CPC National Collection Plant Profile

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CPC National Collection Plant Profile

Solidago villosicarpa


Family: 
Asteraceae  
Common Name: 
Coastal Goldenrod
Author: 
R.J. LeBlond
Growth Habit: 
Forb/herb
CPC Number: 
44450

Distribution
Protection
Conservation
References


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Solidago villosicarpa


Solidago villosicarpa is a late-flowering goldenrod with large, bright lemon-yellow floral heads, hairy stems and fruits, mostly hairless leaves, densely villous achenes, and thyrsoid inflorescences. It currently occurs in two counties in the North Carolina Coastal Plain. It was first collected in 1949 in Brunswick County, NC, but was misidentified as Solidago sciaphila. In 1963, a population was found in New Hanover County and misidentified as S. erecta. In 1990 and 1991, three more sites were found in Onslow County, when the NC Natural Heritage Program inventoried the Camp Lejeune Marine Corps Base; in 1998, a fourth population was found in Pender County. The Coastal Goldenrod received its formal name in 2000, but has not been found again in either Brunswick or New Hanover County (Sinclair 2004; LeBlond 2002; Morse 2005).

The Coastal Goldenrod occurs in a wide range of habitats, including the Maritime Evergreen Forest or Maritime Scrub, Dry-Mesic Oak-Hickory Forest, Coastal Fringe Evergreen Forest, and Pine-Hardwood Forest. All four current populations occur in areas of past logging, and two of these populations have shown a “vigorous response” to tree blow-downs resulting from hurricanes in 1996 and 1998. Because of the wide range of habitats in which it has been found and its association with disturbances, it is thought that this goldenrod is more wide-ranging along the coast of the Carolinas than is now known (LeBlond 2002; Morse 2005; LeBlond 2000)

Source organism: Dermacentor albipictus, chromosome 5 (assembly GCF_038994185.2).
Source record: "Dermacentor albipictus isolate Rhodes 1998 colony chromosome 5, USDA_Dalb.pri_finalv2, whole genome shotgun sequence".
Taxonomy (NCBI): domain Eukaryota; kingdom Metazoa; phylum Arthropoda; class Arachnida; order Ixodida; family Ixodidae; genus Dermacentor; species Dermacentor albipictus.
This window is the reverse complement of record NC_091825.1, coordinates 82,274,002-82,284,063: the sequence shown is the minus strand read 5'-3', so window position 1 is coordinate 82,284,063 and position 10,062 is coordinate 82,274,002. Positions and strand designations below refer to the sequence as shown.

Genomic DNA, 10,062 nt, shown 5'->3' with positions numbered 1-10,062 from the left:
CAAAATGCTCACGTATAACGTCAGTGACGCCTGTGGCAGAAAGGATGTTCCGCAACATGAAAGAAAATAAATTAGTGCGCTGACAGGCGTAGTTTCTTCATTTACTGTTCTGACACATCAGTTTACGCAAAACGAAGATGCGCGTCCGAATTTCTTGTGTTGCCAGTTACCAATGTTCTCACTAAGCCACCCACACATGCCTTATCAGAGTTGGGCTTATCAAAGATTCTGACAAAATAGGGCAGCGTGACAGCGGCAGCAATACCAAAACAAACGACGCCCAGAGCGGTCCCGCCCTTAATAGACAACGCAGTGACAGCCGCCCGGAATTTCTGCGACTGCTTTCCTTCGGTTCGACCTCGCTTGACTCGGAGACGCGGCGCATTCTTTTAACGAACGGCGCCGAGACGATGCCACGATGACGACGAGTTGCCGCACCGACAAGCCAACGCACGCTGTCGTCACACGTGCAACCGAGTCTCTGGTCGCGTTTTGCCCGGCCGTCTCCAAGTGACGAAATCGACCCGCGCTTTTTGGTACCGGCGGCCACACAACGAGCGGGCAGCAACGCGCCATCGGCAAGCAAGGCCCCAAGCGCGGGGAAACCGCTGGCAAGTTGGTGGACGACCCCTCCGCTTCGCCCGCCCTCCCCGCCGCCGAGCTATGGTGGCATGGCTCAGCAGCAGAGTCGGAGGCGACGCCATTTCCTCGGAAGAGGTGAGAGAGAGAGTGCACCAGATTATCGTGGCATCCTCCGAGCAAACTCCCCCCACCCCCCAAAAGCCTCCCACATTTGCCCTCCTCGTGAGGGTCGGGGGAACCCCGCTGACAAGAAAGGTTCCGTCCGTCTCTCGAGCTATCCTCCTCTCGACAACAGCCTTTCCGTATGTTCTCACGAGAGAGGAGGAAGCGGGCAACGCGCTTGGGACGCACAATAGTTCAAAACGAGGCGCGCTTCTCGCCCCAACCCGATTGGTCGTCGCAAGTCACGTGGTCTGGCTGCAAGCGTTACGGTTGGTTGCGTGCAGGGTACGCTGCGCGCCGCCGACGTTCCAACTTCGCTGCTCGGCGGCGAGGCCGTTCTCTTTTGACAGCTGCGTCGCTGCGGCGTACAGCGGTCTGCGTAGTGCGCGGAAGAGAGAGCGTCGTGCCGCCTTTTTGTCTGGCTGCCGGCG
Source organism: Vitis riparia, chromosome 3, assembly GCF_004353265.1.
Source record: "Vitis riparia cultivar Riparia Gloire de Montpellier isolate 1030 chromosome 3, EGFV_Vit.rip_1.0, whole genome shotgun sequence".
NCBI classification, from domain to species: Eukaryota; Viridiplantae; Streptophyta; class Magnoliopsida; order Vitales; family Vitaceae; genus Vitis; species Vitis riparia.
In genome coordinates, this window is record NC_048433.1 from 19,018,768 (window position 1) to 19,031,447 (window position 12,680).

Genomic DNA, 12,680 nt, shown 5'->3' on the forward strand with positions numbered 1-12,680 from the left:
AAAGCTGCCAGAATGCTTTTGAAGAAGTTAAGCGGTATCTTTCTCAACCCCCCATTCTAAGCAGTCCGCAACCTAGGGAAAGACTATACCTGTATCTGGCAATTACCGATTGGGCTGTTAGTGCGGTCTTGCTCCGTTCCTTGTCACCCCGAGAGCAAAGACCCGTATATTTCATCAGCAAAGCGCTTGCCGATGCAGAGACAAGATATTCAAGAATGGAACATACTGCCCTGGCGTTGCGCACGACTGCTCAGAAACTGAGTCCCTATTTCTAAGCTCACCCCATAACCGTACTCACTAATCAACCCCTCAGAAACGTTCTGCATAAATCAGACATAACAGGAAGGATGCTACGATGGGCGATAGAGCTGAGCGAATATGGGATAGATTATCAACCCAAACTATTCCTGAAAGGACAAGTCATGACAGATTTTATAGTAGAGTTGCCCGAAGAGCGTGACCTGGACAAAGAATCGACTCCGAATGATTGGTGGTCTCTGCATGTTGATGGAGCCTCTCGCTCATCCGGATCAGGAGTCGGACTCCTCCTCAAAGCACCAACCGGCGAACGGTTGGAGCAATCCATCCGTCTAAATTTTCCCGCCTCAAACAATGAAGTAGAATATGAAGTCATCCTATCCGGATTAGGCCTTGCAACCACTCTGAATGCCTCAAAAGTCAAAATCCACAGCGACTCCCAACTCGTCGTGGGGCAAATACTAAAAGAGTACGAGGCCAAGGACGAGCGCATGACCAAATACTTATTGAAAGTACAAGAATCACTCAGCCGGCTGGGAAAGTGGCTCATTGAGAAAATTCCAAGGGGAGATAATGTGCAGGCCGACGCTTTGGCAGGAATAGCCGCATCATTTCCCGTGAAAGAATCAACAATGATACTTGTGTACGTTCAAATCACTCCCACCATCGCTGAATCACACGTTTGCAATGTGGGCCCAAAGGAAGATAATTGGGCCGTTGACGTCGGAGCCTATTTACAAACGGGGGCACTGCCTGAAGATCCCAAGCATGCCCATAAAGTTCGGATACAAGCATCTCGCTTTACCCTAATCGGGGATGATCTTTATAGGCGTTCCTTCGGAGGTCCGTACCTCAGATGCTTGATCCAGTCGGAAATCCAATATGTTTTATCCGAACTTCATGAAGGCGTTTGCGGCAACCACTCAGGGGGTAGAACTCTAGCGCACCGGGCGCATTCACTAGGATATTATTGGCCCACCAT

Distribution & Occurrence

State Range
  North Carolina
State Range of  Solidago villosicarpa
Habitat
  The Coastal Goldenrod is endemic to the Coastal Plain of North Carolina, where it has been found in several different natural communities. The Brunswick County historic location is thought to have been either a Maritime Evergreen Forest or a Maritime Scrub community and was located on a coastal barrier island, while the historic New Hanover population was found on a “sandy roadside.” The three current sites in Onslow County are classified as Dry-Mesic Oak-Hickory Forest, and may range into Coastal Fringe Evergreen Forest; all three sites have an open understory. The current population in Pender County is located in a Pine-Hardwood Forest, which was most likely a longleaf pine community before it was logged. Soils where this goldenrod is found have ranged from excessively drained to well-drained. Within these sites, the Coastal Goldenrod is typically associated with a canopy of oaks, pines, maples, and sweetgums (LeBlond 2000; Weakley 2002; Franklin 2004; Krings 2003).

Distribution
  Onslow and Pender counties, North Carolina; three of the four populations are located on the Camp Lejeune Marine Corps Base in Onslow County (Sinclair 2004).

Number Left
  Four known populations, each with 100-1400 individuals (LeBlond 2002; Sinclair 2004).

Protection

Global Rank:  
G1
 
9/7/2005
Guide to Global Ranks
Federal Status:  
 
Guide to Federal Status
Recovery Plan:  
No
 

State/Area Protection
  State/Area Rank Status Date  
  North Carolina S1 E  

Conservation, Ecology & Research

Ecological Relationships